Monday, 17 January 2011
Scotland, The Cheap Option?
How education has changed in the past 30 years. In my youth there were no school proms with bonny lassies wearing evening dresses and laddies in their first evening suit and arriving at expensive hotels in stretch limos. Even children as young as seven are in on the action. Back then the only graduation ceremonies which took place were for those who had successfully completed a university degree course but nowadays ceremonies are held for a mix of higher education courses.
There has been much talk about university fees in recent months and Scotland has come in for criticism because the government insists upon no tuition fees at Scottish universities. Little is said about the same ruling applying to further education colleges and there are more colleges in Scotland than universities.
Scotland attracts many EU students who can claim for payment of their tuition fees from the Student Awards Agency for Scotland. Claims can be made for non-degree studies such as HNC/HND courses as long as the student meets eligibility requirements.
The number of EU students studying in Scotland increased by 17% between 2008/9 and 2009/10. In contrast the number of EU students attending English institutions increased by only 6% during the same period. European law means that the Scottish Government is obliged to pay the fees of students living in non-UK EU countries - at a cost of more than £75 million a year in 2009/10.
That figure could increase drastically now that Germany is about to shorten its schooling from 13 to 12 years. The change will result in two high school streams graduating in the same year, putting unprecedented strain on the country's university admissions system. Where are all these pupils going to go?
Neil Mitchison, head of the European Commission's Office in Scotland said: "German universities may struggle to accommodation the massive number of expected applications, forcing many students to seek education abroad. Scotland's free education system makes it a very attractive option." (my emphasis)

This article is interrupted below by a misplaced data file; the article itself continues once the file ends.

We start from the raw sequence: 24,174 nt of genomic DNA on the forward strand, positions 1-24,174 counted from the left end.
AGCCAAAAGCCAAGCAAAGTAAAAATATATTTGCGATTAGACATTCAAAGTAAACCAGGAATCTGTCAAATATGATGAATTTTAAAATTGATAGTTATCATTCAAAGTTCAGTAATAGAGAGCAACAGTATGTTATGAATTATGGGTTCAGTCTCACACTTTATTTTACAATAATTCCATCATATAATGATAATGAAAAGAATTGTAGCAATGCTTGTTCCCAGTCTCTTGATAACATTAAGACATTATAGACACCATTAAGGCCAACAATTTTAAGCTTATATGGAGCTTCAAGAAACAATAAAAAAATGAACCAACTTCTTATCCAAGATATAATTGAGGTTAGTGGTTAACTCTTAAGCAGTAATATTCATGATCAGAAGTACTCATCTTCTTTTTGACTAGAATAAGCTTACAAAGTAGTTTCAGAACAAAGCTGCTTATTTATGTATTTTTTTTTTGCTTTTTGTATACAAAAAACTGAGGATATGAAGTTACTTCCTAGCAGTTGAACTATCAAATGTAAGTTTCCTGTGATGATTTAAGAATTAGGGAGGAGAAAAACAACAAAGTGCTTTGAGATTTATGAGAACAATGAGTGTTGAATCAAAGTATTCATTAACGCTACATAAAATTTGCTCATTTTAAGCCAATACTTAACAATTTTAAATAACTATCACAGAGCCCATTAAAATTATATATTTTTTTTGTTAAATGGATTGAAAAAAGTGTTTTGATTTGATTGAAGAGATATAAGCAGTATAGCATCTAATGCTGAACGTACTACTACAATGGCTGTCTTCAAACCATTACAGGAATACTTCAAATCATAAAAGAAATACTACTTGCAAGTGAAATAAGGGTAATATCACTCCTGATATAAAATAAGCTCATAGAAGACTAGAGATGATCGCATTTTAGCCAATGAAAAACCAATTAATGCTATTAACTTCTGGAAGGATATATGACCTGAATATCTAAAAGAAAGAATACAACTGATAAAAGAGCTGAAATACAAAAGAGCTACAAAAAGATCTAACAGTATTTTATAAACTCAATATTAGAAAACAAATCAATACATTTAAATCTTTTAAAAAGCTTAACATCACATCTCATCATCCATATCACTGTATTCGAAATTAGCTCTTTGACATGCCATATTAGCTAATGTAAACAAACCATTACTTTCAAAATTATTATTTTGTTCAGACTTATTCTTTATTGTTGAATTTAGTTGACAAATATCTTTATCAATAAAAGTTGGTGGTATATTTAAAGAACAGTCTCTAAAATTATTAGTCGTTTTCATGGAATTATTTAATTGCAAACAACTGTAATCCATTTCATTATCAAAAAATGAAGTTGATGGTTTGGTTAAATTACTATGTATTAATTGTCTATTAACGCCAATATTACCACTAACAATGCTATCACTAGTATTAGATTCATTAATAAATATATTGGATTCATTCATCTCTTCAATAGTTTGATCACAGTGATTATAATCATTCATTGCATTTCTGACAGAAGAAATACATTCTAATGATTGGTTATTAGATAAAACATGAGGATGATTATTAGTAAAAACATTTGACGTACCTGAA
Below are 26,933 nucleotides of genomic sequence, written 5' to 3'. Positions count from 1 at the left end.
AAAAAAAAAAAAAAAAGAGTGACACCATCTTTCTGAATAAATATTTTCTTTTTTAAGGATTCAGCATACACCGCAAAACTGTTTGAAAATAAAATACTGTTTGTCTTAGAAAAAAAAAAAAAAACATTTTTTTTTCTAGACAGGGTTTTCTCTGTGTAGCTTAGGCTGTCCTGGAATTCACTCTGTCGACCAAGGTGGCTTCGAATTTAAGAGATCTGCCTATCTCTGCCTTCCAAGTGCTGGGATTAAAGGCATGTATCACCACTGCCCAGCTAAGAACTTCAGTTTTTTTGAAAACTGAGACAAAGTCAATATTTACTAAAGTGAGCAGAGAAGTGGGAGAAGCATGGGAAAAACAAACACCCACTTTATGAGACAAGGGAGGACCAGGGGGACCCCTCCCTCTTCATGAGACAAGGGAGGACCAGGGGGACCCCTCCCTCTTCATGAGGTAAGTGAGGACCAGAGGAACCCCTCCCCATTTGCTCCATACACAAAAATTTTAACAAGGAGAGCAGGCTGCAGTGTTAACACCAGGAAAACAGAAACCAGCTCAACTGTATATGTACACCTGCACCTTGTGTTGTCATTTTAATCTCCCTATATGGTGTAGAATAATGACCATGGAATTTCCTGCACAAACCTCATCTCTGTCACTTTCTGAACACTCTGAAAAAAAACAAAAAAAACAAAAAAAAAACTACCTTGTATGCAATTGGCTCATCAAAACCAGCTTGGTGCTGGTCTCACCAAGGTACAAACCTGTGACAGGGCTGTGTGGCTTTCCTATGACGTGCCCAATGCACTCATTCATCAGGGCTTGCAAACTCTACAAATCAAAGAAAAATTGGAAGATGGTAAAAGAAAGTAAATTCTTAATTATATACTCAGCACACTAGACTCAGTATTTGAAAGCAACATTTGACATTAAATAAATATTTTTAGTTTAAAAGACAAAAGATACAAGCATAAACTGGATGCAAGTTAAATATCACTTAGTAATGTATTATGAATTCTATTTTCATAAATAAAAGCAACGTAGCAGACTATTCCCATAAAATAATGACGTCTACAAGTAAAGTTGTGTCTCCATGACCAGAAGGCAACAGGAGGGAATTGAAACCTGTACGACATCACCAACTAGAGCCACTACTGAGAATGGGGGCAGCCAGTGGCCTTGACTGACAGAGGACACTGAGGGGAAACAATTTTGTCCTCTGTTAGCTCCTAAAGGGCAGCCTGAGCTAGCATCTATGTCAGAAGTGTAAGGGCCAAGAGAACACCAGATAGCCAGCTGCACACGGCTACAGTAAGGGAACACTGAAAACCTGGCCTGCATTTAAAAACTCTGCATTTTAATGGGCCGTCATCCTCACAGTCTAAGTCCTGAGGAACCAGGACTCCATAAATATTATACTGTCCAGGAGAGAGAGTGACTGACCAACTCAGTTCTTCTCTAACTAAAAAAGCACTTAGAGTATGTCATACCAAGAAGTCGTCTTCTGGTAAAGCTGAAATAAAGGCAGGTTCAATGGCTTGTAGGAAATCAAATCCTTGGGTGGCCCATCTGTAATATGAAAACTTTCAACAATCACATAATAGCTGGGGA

What may happen in Germany is that German universities chose those with the highest school qualifications for courses, leaving those with lesser grades to look elsewhere.
Do we really want our higher education system to be renowned for being free rather than top quality? Last week Mike Russell, the education secretary, suddenly decided Scotland couldn't afford to fund students who come from EU countries to study, at either a university or a college, so he intends to tackle this 'anomaly' when he visits Brussels next month.
The EU states that if countries charge their own students then EU students must pay in the same way. In England they pay tuition fees while in Scotland they used to pay the £2,300 Graduate Endowment. The SNP government scrapped the endowment in 2007 with the approval of parliament but this would now appear to be a badly thought out policy. Blaming EU legislation isn't good enough. The Scottish government must have realised that abolishing fees would result in an influx of EU students keen to gain free education.
Will Mr Russell's problem be sympathetically received in Brussels or will the officials say it is of his government's own making? We'll find out next month but in the meantime the £75 million worth of free education to EU students last year is sure to be higher in 2011.